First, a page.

An environmental preservation effort aimed at keeping endangered species alive while freeing up the Army to use its valuable South Sound training grounds is receiving a $12.6 million boost in funding from the federal government and nonprofit organizations.
Joint Base Lewis-McChord and its surrounding communities were chosen for a pilot project partnering community organizations with the Defense, Interior and Agriculture departments.
They’ll use the money to buy and preserve land outside the base to protect species such as Mazama pocket gophers, Taylor’s checkerspot butterflies and streak-horned larks. It could be used to purchase and set aside land, or to support agricultural easements that allow farmers and ranches to continue using their property.
Lewis-McChord, a military installation since 1917, contains prime habitat for those species in large part because the Army maintained open spaces for training exercises. As the land developed outside the base, the remaining habitat became more important for the threatened species.
The surge in funding should reduce pressure on the Army to scale back training. That’s important because the military is shrinking and civilian and military officials want to demonstrate that Lewis-McChord can serve a vital purpose in the nation’s defense.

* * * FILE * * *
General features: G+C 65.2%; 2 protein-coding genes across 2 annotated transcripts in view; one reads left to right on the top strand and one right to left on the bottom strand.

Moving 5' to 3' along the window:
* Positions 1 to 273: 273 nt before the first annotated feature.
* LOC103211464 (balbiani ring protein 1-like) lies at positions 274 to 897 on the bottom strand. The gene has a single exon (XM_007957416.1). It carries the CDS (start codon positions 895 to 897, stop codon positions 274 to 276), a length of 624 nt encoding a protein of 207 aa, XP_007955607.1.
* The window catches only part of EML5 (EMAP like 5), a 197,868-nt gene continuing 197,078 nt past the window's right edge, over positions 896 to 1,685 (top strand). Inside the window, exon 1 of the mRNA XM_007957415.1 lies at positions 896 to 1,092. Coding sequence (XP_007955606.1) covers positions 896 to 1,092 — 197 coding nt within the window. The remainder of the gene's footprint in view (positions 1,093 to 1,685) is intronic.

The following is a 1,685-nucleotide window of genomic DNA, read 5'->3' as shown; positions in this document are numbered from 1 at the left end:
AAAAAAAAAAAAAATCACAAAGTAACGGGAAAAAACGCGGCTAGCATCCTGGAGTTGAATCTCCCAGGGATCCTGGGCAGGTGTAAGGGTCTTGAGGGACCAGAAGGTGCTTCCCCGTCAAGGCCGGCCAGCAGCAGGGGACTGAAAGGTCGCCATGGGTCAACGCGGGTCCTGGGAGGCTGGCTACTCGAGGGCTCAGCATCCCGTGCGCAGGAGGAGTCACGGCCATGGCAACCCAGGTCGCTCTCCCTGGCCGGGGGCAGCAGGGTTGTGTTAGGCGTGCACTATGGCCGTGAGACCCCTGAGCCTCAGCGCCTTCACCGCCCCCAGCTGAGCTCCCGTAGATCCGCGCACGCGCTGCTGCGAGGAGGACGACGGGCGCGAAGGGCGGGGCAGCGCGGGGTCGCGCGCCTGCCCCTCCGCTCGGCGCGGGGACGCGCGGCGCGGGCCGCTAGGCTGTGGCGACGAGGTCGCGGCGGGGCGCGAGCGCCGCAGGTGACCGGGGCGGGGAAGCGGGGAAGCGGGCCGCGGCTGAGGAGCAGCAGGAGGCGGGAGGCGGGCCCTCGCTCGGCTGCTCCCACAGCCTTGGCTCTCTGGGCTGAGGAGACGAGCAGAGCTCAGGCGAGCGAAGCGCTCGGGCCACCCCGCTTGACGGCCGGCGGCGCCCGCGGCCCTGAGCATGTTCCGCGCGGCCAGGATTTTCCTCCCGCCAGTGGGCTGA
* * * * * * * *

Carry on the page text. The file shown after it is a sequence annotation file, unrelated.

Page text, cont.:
The program could be replicated in other military communities around the country.
“This arrangement benefits our service members and is an innovative, efficient use of taxpayer resources,” Defense Acting Deputy Under Secretary for Installations and Environment John Conger said in a news release.
The money builds on a Pentagon announcement last month that said the military would set aside $3.5 million for prairie preservation efforts in Pierce and Thurston counties.
That money is part of the broader project announced today by Conger, Agriculture Secretary Tom Vilsack and Interior Secretary Sally Jewell.
“Today’s announcement is a win-win for the American people and for the land and wildlife we cherish,” Jewell said in a news release. “We are taking an important step in addressing one of the greatest threats to wildlife in America today, loss of habitat, while helping to ensure the preservation of working landscapes and our military readiness.”
All together, the project will receive:
* About $4.1 million from the Defense Department and the Army.
* $3 million from the U.S. Department of Agriculture.
* $1.8 million from the U.S. Fish and Wildlife Service.
* $3.6 million from state and local government sources.
* And, non-cash contributions from other local organization.
“It’s really exciting,” said Hannah Anderson, regional rare species program manage for the Center for Natural Lands Management Washington program. “It’s a result of longstanding cooperation of all the partners. This is built on the shoulders of years and years and years of people working together.”